Success, Motherhood, and Creating Your Dream Job
Michelle Kruse of ResumeEdge interviews Women For Hire’s CEO Tory Johnson on success, motherhood and creating your dream job.
As the founder of two multi-million dollar career-focused businesses—Women For Hire and Spark & Hustle—Tory Johnson serves as an inspiration to women all over the world. It’s almost hard to believe that she was inspired to begin her entrepreneurial journey following a painful firing. Today, Tory makes regular appearances on Good Morning America, she’s a contributing editor for Success magazine, and her recently released book The Shift is a #1 New York Times bestseller. Tory recently took a few minutes out of her busy schedule to chat about her career path and how she created her own dream job.
Michelle: From your time in the corporate world, you certainly know what it’s like to becomfortable in your career rather than being fulfilled. How do you motivate people in that situation to take a brave step toward a career that they are in love with? How do you inspire women to have it all?
Tory: I had golden handcuffs. I was making a lot of money and I hated what I was doing. That’s a classic challenge that too many people face. I realized I was too young to be stuck in something that wasn’t right. I was willing to make a short-term sacrifice for long-term satisfaction. I didn’t wait until I had money saved up, because I knew that day would never come. Instead I simply took the plunge and bet on myself. I had three months to make my own business work or I’d have to go back and get another job, which was enough motivation to just figure it out. Only you know when the timing is right. But waiting to dot every i and cross every t usually means the delays will linger forever.
Michelle: When looking for a job in a new industry, where do you feel it’s most important to invest your time and effort — on who you know, or what you know?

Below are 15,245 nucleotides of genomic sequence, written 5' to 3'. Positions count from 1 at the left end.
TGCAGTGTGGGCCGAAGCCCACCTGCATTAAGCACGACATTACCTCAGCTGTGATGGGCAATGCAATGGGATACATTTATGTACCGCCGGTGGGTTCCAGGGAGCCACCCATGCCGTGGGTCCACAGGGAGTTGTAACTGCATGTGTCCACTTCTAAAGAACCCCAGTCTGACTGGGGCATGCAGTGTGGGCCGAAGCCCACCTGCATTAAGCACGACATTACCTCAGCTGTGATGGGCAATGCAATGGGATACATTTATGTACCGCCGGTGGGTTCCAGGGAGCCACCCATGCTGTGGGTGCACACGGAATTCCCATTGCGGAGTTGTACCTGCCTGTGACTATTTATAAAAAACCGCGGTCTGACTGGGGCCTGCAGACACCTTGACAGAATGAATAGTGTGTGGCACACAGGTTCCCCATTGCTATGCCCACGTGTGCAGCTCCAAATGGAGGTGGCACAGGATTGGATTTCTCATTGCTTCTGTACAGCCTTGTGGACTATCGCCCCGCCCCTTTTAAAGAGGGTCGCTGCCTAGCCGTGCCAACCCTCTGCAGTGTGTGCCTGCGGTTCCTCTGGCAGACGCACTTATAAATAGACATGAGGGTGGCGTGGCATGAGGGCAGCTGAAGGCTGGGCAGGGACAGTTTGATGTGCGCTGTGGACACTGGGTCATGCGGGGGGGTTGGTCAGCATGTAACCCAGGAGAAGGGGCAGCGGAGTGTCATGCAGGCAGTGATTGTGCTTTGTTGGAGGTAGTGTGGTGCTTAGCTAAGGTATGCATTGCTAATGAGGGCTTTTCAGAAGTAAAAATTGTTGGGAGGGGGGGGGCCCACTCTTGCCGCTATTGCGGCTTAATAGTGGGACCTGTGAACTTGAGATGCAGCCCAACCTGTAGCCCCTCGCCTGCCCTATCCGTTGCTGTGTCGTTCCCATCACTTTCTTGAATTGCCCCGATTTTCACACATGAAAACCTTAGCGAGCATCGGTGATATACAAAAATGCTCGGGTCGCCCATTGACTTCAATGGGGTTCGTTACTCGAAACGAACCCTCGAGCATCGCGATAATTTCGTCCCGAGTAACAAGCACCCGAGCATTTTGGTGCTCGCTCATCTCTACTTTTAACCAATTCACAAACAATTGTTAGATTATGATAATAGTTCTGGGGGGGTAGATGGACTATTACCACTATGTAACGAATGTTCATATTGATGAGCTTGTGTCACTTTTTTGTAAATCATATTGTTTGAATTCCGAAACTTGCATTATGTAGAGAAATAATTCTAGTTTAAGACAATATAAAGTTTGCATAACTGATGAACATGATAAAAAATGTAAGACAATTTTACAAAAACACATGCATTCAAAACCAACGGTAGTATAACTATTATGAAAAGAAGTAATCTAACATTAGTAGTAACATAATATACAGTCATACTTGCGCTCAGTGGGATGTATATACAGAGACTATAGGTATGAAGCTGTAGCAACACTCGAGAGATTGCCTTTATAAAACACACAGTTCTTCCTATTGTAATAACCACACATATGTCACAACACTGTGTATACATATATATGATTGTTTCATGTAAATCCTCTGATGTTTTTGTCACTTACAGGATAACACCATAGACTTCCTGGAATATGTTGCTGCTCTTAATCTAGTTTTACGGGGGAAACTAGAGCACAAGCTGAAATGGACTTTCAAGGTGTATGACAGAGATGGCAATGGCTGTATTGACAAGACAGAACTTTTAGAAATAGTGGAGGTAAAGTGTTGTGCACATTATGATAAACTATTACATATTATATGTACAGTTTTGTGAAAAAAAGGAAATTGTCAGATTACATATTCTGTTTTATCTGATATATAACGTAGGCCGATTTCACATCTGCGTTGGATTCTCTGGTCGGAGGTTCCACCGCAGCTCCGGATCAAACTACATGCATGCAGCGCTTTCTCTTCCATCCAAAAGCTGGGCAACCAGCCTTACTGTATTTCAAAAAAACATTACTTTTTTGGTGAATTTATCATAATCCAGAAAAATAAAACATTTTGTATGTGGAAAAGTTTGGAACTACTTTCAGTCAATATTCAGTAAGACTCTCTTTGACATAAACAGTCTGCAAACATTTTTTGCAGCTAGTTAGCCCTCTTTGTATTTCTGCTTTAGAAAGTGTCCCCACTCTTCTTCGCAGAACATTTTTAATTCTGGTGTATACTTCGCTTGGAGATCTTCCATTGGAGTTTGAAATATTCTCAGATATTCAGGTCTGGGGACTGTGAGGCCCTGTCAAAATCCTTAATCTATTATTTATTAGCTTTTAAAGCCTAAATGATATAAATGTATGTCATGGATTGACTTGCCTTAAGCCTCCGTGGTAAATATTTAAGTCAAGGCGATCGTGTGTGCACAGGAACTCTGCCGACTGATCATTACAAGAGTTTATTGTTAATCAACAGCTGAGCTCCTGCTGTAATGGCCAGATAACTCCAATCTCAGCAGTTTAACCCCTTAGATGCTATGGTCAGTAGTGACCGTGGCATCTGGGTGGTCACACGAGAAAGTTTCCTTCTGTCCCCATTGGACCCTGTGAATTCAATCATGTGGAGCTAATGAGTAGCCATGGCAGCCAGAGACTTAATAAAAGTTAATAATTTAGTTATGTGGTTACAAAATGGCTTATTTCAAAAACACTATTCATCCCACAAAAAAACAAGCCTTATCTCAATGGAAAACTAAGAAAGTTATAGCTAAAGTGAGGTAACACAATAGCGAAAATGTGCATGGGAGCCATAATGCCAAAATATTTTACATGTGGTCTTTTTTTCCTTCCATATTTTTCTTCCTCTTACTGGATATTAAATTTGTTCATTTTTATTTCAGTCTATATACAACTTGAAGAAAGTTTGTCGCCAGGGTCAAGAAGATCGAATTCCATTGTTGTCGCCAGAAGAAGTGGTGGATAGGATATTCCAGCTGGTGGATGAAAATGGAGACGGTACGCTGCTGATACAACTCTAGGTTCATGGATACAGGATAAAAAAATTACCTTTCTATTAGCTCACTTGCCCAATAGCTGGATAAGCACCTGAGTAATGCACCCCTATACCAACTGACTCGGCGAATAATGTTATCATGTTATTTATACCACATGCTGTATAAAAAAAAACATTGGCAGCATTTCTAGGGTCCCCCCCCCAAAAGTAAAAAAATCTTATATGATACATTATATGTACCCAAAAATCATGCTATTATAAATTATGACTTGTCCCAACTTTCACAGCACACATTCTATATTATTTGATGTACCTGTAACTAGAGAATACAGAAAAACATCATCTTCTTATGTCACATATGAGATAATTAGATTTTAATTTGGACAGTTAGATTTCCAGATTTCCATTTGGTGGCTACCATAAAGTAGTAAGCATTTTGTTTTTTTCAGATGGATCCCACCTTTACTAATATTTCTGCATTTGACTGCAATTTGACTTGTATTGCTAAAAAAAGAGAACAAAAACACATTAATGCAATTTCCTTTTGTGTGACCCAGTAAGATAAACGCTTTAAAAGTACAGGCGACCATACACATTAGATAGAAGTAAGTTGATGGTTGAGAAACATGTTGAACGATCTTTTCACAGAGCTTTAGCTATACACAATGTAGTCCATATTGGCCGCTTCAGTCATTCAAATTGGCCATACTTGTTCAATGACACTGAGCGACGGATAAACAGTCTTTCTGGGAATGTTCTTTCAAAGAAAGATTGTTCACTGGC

Tory: In job searching, who you know will always be the easier path to get in front of decision makers, but what you know is why you’ll ultimately be hired. It’s the perfect combo of both that you want. Don’t assume that if you have no connections that you’re doomed, and similarly, don’t assume that if you’re lacking a key skill that your chances are shot. Use what you have — whatever it is… contacts and credentials — to get what you want.
Michelle: I’d love another perspective on a topic I recently wrote about. What are your thoughts on determining your worth? Do you think women tend to undervalue their economic worth? How do you know when you should move on from your job to be appreciated?
Tory: Don’t confuse being “appreciated” for being paid what you’re worth. Some people look for validation, pats on the back, lots of kudos and applause. Others just want a big paycheck and couldn’t care less about compliments. Define what matters most to you — we want to be compensated fairly AND appreciated… but they don’t always go hand in hand. Ask people directly what they make. Ask your HR department or your manager where you’re paid on the scale for your position. Use online salary calculators. Sometimes longevity is held against you. You need to get a competitive offer or jump around in order to get a big increase in pay. We’re usually underpaid when we don’t deliver enough value to our employer or when we don’t speak up to tout our worth.
Michelle: From being unexpectedly fired from your PR job to starting a business as a young mother of twins, you’ve overcome obstacles in your career. How were you able to remain positive and achieve your goals when others may have settled for an unfulfilling career?
Tory: I don’t waste too much time wallowing in my tears! Nobody cares… there’s too much to do. I’m the primary breadwinner in my family, by choice, so being negative isn’t an option. A negative mind will never ever lead to a positive career. Too many people count on me that being down or holding grudges simply doesn’t work. It’s really that simple.
Michelle: From your own experience, do you have any advice for working mothers trying to advance their careers and raise their children? Do you think there is a trick to finding a balance?
Tory: I’m no expert on balance. What works for me is being present wherever I am with whatever I’m doing. At dinner, that means talking to my family, not being glued to devices about work. In meetings, that means being focused on the topic in the room, not day dreaming about what I must do next or what I forgot to do earlier. It takes effort to be mindful and to be very present and give your all wherever you are. But it’s what has served me best. Also recognize that sometimes there are sacrifices. If you’re going to miss a school play because of a work commitment, ask to attend the dress rehearsals. There are tradeoffs. Guilt is useless, so keep it at bay.
Michelle: What aspects of leadership do you think are different depending on gender? Is there a difference?
Tory: Women tend to be more nurturing and caring… less black and white. Men are less emotional and more black and white. But it’s all so stereotypical. I hate identifying people with generalities based on gender. Be the very best you — even if that requires extra work.